The at-home workday during this pandemic might go something like this: Move from your laptop on the couch to perhaps the computer in your home office. In there, Zoom meetings fill the nine-to-five workday. Once you join a meeting, the screen fills with multiple video images of co-workers. Where before you sat in a conference room and could see others sitting nearby, now you are looking at a video image of yourself as well as the rest of the group.
What effect does this have on us? What are the side effects of many hours of participating in video conferences and digital spaces?
What does this new form of communication mean during this moment in time, and what are the inherent shadow sides, the benefits, and evolutionary opportunities here?
The human data flow
The human nervous system operates like a flow of data. The more coherent the data is, the smoother and more fluid our subjective experience will be. In order to express ourselves clearly, we need to feel connected to our inner experiences and perceptions. We need to access the messages and insights which arise from our bodies, emotions, thought processes, imaginations and visions, and intuitions and insights. Simultaneously, we need to maintain a relation to the world, people around us, our environment, and the systems we are part of. Perception of ourselves and others (internal and external) are the main data sources which inform our relations. Relationship is rooted in resonance and flow.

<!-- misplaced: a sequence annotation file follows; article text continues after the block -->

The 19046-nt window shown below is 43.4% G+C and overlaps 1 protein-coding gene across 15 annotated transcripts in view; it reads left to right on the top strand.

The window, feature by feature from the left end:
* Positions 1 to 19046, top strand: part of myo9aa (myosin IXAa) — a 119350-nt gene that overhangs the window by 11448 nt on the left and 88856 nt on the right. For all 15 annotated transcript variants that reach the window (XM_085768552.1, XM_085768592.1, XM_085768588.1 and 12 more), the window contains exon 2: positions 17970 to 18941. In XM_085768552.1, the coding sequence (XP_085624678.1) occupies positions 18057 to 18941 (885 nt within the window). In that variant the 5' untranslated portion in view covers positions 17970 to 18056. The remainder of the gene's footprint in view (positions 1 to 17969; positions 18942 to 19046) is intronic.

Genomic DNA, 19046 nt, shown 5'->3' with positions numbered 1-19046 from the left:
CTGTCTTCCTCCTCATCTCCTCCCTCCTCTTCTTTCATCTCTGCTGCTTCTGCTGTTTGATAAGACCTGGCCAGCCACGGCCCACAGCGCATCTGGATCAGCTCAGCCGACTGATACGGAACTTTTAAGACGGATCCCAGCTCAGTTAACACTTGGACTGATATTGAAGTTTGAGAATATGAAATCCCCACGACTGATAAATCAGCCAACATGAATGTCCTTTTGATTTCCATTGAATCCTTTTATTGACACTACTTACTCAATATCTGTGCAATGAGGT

Remarkably, the human nervous system and technology networks share common elements and properties. One of these elements is in-formation, which beyond its common definition, can be considered as a process of coming into and maintaining a form. The nervous system in-forms the body and the body in-forms the brain. Many sophisticated feedback loops are based on the intelligent functionality of data flow. In much the same way, the human experience resembles a massive data flow that involves much more information than appears consciously in our awareness.
In-form-ation keeps us in a form. What does that mean?
The action of in-form is critical for the nervous system and the body because a human being is a form. This may seem obvious, but it’s important to start with the basics. This form wants to remain steady throughout life. It needs to keep its form steady just to live. In order to build structure and for our brains to undergo plasticity, we need to be able to create form. When we learn, we cultivate an inner form, which includes memory, habits, and structure. To live a life that is grounded and stable, we each need to continually be in-formed in new ways.
The internet provides information that our lives and societies depend on and informs our societal structures. We all know how it feels when we have great internet connection through WIFI or mobile internet, and we all know how it feels if emails barely exit our outbox. We all know how it feels when we stream a video and it works smoothly, and we know how it feels if the movie is frozen while you want to watch the most important parts.